> well
>>> wave goodbye as  they marched off to   Johnson's  Island.
>>> 
>>> If I wuz Ewell I'd  put cavalry that could  move fast east of  the 
river 
>  but
>>> not infantry.
>>> 
>>> In  magazines like American Heritage I have read stories of   loggers  
> putting
>>> log rafts a good mile long down the river  from  NY.  Pretty  amazing 
> stories.
>>>  
>>> The  Susq  R is an earthquake fault.   Interesting on  the East  Coast. 
 
> The
>>>  Hudson also is an earthquake fault, oddly   enough.  If I lived  in 
> Manhatten I
>>> wouldn't be able to sleep   knowing that.  And certainly in a high rise.
>>>  
>>> If  you go online you can see that the southern half of  the C  Bay is  
a
>>> crater from a meteor striking it  millions of years  ago.
>>> 
>>> The Conowingo  Dam basin is an environmental  issue (No politix  
here!).   
> The
>>> overflow is full of  phosphates which are  killing the bay (I  need my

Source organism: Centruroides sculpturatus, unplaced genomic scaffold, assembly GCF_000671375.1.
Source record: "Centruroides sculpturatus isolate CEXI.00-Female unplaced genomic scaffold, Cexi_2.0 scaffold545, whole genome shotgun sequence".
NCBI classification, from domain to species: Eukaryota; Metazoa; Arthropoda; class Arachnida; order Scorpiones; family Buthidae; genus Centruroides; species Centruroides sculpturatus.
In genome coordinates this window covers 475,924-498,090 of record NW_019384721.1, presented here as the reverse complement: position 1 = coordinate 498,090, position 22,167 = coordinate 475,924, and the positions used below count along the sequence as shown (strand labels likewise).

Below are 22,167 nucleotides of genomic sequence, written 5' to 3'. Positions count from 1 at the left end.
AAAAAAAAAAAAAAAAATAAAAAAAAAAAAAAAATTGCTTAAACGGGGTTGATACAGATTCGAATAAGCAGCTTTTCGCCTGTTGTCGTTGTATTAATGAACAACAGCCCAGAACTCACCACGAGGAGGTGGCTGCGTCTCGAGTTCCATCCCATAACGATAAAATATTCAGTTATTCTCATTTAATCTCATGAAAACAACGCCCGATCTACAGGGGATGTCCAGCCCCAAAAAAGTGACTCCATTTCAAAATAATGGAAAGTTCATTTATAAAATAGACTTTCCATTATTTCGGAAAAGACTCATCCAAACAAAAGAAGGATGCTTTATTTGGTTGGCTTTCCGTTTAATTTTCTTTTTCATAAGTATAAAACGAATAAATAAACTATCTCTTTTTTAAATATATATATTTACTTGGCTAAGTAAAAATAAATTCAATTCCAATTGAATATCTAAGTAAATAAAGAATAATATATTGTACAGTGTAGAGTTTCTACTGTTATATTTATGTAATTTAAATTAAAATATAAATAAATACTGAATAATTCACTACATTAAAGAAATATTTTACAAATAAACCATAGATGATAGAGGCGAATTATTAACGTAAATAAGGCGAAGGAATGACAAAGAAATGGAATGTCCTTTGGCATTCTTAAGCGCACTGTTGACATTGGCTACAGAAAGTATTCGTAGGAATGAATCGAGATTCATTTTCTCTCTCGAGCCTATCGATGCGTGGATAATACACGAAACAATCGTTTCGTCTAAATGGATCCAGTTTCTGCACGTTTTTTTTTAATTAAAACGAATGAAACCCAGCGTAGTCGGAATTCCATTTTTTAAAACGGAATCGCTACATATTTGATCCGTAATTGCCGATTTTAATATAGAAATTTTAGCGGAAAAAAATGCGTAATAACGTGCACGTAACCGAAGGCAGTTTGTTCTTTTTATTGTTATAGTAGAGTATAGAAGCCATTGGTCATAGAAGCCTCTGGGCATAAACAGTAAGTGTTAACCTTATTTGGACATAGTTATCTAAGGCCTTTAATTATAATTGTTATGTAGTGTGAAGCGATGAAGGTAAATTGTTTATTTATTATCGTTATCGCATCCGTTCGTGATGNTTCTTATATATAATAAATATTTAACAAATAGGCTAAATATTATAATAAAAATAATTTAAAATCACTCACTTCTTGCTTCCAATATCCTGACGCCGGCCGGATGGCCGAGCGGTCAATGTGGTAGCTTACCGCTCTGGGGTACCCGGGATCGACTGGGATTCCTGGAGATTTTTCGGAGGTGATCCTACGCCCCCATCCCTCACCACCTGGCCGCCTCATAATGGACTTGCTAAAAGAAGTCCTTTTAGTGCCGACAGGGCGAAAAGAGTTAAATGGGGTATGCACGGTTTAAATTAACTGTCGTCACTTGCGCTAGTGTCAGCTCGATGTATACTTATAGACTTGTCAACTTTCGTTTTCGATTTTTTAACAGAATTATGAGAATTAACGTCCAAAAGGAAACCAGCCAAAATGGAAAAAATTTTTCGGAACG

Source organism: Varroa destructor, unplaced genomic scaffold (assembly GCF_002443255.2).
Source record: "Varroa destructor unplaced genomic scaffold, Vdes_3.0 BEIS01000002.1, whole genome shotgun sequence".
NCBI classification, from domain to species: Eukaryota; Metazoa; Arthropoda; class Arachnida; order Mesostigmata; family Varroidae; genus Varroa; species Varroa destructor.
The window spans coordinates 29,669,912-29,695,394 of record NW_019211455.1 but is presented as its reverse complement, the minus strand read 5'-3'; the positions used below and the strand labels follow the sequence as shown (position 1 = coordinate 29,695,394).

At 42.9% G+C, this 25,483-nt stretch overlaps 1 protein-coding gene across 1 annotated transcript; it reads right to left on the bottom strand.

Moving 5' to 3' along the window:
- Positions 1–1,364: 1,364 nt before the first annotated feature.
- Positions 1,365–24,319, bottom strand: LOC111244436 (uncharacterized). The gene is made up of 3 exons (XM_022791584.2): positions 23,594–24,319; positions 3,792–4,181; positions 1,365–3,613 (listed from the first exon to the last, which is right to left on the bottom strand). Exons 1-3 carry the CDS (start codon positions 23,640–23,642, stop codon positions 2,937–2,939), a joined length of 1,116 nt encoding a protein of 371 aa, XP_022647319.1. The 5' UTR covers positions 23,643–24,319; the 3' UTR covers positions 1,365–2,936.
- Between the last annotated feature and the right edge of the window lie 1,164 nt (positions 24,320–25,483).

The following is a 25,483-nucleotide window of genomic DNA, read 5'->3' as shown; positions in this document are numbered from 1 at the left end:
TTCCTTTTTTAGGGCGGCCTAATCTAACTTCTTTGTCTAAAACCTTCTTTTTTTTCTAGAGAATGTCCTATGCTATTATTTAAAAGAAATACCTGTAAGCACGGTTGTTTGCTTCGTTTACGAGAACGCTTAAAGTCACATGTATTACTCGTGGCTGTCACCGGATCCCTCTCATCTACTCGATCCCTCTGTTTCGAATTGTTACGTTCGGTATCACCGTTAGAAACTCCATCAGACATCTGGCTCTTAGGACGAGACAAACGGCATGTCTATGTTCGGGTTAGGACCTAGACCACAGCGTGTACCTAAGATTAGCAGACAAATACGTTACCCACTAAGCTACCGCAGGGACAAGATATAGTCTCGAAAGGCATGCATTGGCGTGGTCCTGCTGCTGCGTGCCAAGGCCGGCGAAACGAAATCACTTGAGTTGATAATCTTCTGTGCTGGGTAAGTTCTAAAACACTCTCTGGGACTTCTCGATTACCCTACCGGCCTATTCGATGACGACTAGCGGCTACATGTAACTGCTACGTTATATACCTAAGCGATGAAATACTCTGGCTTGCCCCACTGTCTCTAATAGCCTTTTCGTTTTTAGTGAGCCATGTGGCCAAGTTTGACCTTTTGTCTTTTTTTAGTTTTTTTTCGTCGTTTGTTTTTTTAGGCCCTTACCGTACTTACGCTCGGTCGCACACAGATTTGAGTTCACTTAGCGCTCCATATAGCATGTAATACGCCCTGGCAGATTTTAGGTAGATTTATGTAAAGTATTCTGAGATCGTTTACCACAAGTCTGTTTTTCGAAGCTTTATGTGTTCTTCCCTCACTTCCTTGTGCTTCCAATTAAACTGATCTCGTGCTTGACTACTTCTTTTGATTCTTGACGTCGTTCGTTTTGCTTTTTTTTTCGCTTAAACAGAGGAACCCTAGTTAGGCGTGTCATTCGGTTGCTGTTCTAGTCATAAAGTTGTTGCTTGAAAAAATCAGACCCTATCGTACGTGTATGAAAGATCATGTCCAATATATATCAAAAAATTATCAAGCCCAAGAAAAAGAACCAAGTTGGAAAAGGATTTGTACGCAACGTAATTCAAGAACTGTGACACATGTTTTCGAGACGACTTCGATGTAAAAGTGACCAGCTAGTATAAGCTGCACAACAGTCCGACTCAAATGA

>>> crabs!).  And more  frighteningly the dam has pretty much silted up   
to 
> water  level
>>> with silt.  The silt is full of heavy metals,   which scares  experts, 
and
>>> costs me sleep at night  worrying  about it.
>>> 
>>> Cadmium, lead,  mercury, etc. It is  pretty  scary.
>>> 
>>>  That's my story, along with the  57mm's gun in Wrightsville and  I  am
> 
>>> sticking to  it.
>>>  
>>> 
>>> A  Loyal Neo-Anti   Unionist,
>>> Peter
>>> 
>>>  
>>> In a message  dated 1/24/2012 1:50:30 P.M. Eastern  Standard Time,
>>> amills at jplcreative.com writes:
>>>  
>>> Esteemed  GDG  Member Contributes:
>>>  Jeff:
>>> 
>>> Out of  curiosity:  is the  dam in  which you refer, the one just below 
 
>  City
>>> Island across from the city?
>>>  
>>> Thanks,
>>>